"We will use comparative glycoprotein and phosphoprotein analyses to
determine which factors in the bladder may indicate the presence of bladder
cancer," Goodison said. "Being able to identify these cancer biomarkers could
really assist clinically because it would help us screen both asymptomatic
people for early detection and people with a history of bladder cancer for
recurrence all with the hope of helping the patient in a tangible timeframe."
The new grant extends Goodison and Rosser's ongoing Florida Department
of Health-funded studies on bladder cancer, which aim to identify the genetic
characteristics of bladder cancer tissues. The project will also involve
collaborators at the University of Michigan and the core facilities of UF's
Interdisciplinary Center for Biotechnology Research.
In the United States, bladder cancer is the third leading tobacco-related
disease after lung cancer and heart disease. Bladder cancer is a
predominantly male disease, with women accounting for only 20 percent of

diagnosed cases.
"The general public knows how smoking can affect the lungs and the heart
but probably knows little about its effects on the bladder," Goodison said. "But
the same toxins produced by smoking that hurt the lung also get into the
bloodstream, are excreted into the urine and then sit in the bladder, sometimes
for extended periods of time."
Goodison believes there is a definitive pattern of protein expression in tumor
cells that can be defined.
"Because new techniques allow relatively large-scale screening of cellular
proteins, it's now feasible to compare the protein complement of cells from
different disease states," he said. "Furthermore, if we identify specific proteins
that are associated with bladder cancer, we can gain insight into the tumor
biology and start to understand the molecular basis of tumorigenesis and
progression, which, in turn, could open up other avenues of basic research." O

Fighting a global killer

F or the second year in a row, UF's Rainbow Center for Women,
Adolescents, Children and Families hosted Jacksonville's
S ;. citywide kickoff event for World AIDS Week. "A Celebration of
I l ife, a Lifetime of Hope," was held Nov. 26 at Shands Jacksonville to
r J lse HIV/AIDS awareness among women and children affected by the
Ai J disease in Northeast Florida. Jacksonville is one of the few communities
S in the nation that hosts awareness events for the entire week.
The Rainbow Center serves about 1,400 people with HIV/AIDS. Each
w\ ar, center staff help about 150 children under the age of 2 exposed to
I IIV. Pictured from left are Rainbow Center volunteers Sheila Mathew,
chair of the center's community advisory board; event speaker Gloria
( .*on; and Jessica Joyce Long, UF Rainbow Center executive director.

Visit us online @ http://news.health.ufl.edu/ for the latest news and HSC events. a :a: 02 19


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retired associate professor
of community health and
family medicine and senior
vice president for planning
and development, was
recently recognized for his
years of distinguished service
to UF. The UF College James McLamb
of Medicine-Jacksonville
Executive Committee honored McLamb with a
special resolution celebrating his achievements.
McLamb joined the UF faculty in 1986. He was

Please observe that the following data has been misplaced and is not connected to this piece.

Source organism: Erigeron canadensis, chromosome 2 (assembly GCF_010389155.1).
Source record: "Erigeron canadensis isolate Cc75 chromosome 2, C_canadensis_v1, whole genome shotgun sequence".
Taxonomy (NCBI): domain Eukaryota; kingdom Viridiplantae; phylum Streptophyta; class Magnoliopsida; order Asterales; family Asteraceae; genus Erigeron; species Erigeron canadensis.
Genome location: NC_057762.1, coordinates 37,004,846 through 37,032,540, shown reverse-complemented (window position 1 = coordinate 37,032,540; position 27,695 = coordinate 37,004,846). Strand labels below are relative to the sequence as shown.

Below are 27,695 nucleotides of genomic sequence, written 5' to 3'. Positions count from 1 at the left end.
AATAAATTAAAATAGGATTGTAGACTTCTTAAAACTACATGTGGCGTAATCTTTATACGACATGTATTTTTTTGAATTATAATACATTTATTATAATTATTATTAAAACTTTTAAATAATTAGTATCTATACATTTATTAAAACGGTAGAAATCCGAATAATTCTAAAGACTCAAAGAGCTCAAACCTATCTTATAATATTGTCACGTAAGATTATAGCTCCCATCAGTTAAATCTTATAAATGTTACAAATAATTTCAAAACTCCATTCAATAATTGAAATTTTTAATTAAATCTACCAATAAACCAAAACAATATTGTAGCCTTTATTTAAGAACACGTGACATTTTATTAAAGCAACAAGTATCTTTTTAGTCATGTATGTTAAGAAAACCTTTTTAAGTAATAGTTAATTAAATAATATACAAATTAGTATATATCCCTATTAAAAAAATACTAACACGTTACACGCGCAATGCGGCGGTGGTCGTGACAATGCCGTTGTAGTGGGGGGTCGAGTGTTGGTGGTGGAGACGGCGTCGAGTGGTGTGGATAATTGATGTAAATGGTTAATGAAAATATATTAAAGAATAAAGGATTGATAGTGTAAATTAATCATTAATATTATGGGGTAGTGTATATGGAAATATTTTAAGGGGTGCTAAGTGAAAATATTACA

instrumental in establishing the UF Primary Care
Physicians Advisory Board and served as medical
director of the UF Primary Care Network. He also
served as senior vice president for planning and
development for Shands Jacksonville and the UF
Health Science Center-Jacksonville; as chairman
of the Planning and Development Committee
of Shands Jacksonville and University of Florida
Jacksonville Healthcare, Incorporated; and as a
member of SJ/UFJHI Managed Care.


an associate professor of
biochemistry and molecular
biology, received the Howard
Hughes Medical Institute
Distinguished Mentor Award
in honor of his continued work
in mentoring outstanding
undergraduate students in Robert McKenna
research. Past recipients of
the award include faculty members Michael
Bubb, M.D., Barbara Battelle, Ph.D., and Mavis
Agbandje-McKenna, Ph.D., all professors in the
College of Medicine.

vice chair of the department
of surgery and chief of the
division of cardiothoracic
surgery, was recently
elected to be a director
of the American Board of
Thoracic Surgery. There are
12 directors at any given Curtis Tribble
time, and Tribble is only the
second director ever elected from Florida. The
board's purpose is to ensure that new surgeons
entering the field of thoracic surgery meet the
high standards expected of professionals in this


M.S.N., R.N., a clinical
assistant professor of nursing, --
was recently elected to
the National Black Nurses
Association Board of Directors.
McWhirter teaches nursing
courses to undergraduate

students and also serves as the coordinator of
academic student services in the college. She
also developed a preparation program for the
National Council Licensure Examination for
Registered Nurses. McWhirter devotes much
of her time to the recruitment, mentoring and
retention of students from minority groups or
disadvantaged backgrounds. McWhirter also
acts as the liaison between the college and the
Bethune-Cookman College of Nursing in a
pipeline program that is focused on developing
opportunities for nursing students from BCC to
pursue graduate study at UF.


NAMI S. YU, a rehabilitation
science doctoral student,
received the Annual Student
Paper Award from the
Foundation for Life Care
Planning Research. Yu
was awarded $500 and
free registration and travel
expenses to present her paper Nami S. Yu
at the 2007 International
Symposium on Life Care Planning. Her article
will be also published in the Journal of Life Care

TODD FRASER, the coordinator
of administrative services in the
department of occupational
therapy, was named the